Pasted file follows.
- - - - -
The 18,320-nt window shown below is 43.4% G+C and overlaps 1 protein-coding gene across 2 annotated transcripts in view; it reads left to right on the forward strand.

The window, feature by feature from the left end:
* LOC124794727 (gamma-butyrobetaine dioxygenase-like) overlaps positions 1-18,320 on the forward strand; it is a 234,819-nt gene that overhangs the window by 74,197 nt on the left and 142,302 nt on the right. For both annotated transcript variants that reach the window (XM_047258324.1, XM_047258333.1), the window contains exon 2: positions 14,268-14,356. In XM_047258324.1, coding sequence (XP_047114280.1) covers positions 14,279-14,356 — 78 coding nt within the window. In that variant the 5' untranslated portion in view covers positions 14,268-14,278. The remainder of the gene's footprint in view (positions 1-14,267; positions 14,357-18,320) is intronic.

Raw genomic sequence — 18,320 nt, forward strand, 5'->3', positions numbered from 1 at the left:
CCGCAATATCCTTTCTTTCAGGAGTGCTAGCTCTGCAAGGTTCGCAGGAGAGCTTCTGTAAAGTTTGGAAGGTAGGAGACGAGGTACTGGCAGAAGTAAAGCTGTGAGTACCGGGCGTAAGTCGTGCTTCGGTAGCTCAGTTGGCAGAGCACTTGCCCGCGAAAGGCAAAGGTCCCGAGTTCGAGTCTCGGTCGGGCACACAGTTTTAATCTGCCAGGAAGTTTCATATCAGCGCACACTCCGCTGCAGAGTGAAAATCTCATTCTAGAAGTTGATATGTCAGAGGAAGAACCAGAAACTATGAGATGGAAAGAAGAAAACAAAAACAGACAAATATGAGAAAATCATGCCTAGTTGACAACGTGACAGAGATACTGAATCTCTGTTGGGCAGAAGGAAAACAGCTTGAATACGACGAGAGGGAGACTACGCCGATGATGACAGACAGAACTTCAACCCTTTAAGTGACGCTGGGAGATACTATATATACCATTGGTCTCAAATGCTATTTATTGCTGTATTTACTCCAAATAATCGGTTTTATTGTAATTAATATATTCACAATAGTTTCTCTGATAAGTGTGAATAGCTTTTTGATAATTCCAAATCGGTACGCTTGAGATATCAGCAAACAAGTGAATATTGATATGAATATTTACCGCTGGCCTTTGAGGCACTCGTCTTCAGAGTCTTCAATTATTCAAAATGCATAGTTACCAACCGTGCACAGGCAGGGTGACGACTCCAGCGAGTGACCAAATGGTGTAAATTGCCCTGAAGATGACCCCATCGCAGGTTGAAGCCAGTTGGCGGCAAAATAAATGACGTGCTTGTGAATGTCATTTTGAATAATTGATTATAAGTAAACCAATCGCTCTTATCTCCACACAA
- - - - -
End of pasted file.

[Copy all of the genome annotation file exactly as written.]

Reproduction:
The 18,320-nt window shown below is 43.4% G+C and overlaps 1 protein-coding gene across 2 annotated transcripts in view; it reads left to right on the forward strand.

The window, feature by feature from the left end:
* LOC124794727 (gamma-butyrobetaine dioxygenase-like) overlaps positions 1-18,320 on the forward strand; it is a 234,819-nt gene that overhangs the window by 74,197 nt on the left and 142,302 nt on the right. For both annotated transcript variants that reach the window (XM_047258324.1, XM_047258333.1), the window contains exon 2: positions 14,268-14,356. In XM_047258324.1, coding sequence (XP_047114280.1) covers positions 14,279-14,356 — 78 coding nt within the window. In that variant the 5' untranslated portion in view covers positions 14,268-14,278. The remainder of the gene's footprint in view (positions 1-14,267; positions 14,357-18,320) is intronic.

Raw genomic sequence — 18,320 nt, forward strand, 5'->3', positions numbered from 1 at the left:
CCGCAATATCCTTTCTTTCAGGAGTGCTAGCTCTGCAAGGTTCGCAGGAGAGCTTCTGTAAAGTTTGGAAGGTAGGAGACGAGGTACTGGCAGAAGTAAAGCTGTGAGTACCGGGCGTAAGTCGTGCTTCGGTAGCTCAGTTGGCAGAGCACTTGCCCGCGAAAGGCAAAGGTCCCGAGTTCGAGTCTCGGTCGGGCACACAGTTTTAATCTGCCAGGAAGTTTCATATCAGCGCACACTCCGCTGCAGAGTGAAAATCTCATTCTAGAAGTTGATATGTCAGAGGAAGAACCAGAAACTATGAGATGGAAAGAAGAAAACAAAAACAGACAAATATGAGAAAATCATGCCTAGTTGACAACGTGACAGAGATACTGAATCTCTGTTGGGCAGAAGGAAAACAGCTTGAATACGACGAGAGGGAGACTACGCCGATGATGACAGACAGAACTTCAACCCTTTAAGTGACGCTGGGAGATACTATATATACCATTGGTCTCAAATGCTATTTATTGCTGTATTTACTCCAAATAATCGGTTTTATTGTAATTAATATATTCACAATAGTTTCTCTGATAAGTGTGAATAGCTTTTTGATAATTCCAAATCGGTACGCTTGAGATATCAGCAAACAAGTGAATATTGATATGAATATTTACCGCTGGCCTTTGAGGCACTCGTCTTCAGAGTCTTCAATTATTCAAAATGCATAGTTACCAACCGTGCACAGGCAGGGTGACGACTCCAGCGAGTGACCAAATGGTGTAAATTGCCCTGAAGATGACCCCATCGCAGGTTGAAGCCAGTTGGCGGCAAAATAAATGACGTGCTTGTGAATGTCATTTTGAATAATTGATTATAAGTAAACCAATCGCTCTTATCTCCACACAA